The First International Symposium on Endangered Species Used in Traditional East Asian Medicine - Substitutes for Tiger Bone and Musk

Hong Kong

 

June 1998

Saving the Tiger, For our Children, For the Future: a Chinese-American and Wildlife Conservation Working Conference

San Francisco

July 1998

The Management and Culture of Marine Species Used in Traditional Medicine

Cebu

November 1998

Workshop on the Conservation of Medicinal Plants

Seoul

March 1999

Healthy People, Healthy Wildlife - Second Australian Symposium on Traditional Medicines and Wildlife Conservation

Melbourne

August 1999

Healthy People, Healthy Planet - International Conference on Traditional Chinese Medicine and Endangered Wildlife Conservation

Beijing

'Conversational' versus Confrontational

Whilst the consumption of endangered wildlife can be reduced to a certain extent by laws and trade controls, voluntary adherence to these regulations by TCM communities is far more effective and constructive than law enforcement alone.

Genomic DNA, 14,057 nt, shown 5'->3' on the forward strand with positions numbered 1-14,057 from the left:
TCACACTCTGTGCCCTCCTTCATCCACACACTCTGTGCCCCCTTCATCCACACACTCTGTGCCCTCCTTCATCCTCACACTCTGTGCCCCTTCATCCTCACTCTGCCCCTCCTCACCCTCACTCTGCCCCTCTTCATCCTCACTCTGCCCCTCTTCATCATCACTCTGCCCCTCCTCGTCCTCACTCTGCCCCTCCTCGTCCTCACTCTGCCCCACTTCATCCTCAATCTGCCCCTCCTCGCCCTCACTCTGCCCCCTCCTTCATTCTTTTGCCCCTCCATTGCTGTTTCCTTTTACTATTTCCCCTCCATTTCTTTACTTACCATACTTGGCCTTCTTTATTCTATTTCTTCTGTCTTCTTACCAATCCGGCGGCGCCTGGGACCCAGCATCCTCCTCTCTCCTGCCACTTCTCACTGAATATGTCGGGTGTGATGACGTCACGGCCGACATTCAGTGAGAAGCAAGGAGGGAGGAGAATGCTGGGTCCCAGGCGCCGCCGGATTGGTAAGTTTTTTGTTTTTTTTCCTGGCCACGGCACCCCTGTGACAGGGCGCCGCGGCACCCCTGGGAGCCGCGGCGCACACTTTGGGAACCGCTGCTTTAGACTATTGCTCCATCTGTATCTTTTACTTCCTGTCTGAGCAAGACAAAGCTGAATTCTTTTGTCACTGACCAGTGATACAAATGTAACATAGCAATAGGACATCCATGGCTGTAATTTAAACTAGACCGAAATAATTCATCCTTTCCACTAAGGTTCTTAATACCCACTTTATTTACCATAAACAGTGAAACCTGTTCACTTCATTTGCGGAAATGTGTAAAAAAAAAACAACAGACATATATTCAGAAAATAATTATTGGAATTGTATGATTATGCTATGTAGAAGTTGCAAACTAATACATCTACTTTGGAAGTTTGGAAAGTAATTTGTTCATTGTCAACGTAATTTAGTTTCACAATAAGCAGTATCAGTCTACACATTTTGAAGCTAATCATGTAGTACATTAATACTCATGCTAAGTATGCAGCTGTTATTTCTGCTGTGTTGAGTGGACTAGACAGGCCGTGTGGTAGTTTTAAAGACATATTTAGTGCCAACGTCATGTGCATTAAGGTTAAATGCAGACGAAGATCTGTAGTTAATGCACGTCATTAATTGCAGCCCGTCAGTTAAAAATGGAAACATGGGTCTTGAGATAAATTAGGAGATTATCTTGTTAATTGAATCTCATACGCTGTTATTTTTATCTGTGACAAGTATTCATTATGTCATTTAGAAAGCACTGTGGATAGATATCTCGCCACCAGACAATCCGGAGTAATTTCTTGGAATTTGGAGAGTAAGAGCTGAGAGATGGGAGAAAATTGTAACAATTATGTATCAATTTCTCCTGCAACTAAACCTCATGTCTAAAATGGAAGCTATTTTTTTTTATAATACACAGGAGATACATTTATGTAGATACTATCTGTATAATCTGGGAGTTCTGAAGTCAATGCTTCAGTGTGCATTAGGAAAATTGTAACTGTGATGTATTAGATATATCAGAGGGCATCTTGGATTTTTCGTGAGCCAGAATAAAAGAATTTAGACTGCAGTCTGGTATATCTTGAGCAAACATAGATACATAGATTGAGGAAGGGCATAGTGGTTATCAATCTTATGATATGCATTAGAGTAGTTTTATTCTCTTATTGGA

Also, a misinformed media when covering the use of wildlife in TCM has often portrayed an inappropriate image. This has been offensive to some members of the TCM communities, jeopardising communications between conservationists and TCM communities. In order to enlist support from TCM communities in reducing the consumption of endangered wildlife, ongoing respectful communication and a conversational approach, is a prerequisite.

When creating and implementing a co-operative approach to the sustainable use of wildlife with TCM communities, the following points may be worthy of note. Many of the examples cited are based on the author’s experience in working with the TCM community in Hong Kong since joining TRAFFIC East Asia in 1996.

Understanding Traditional Medicine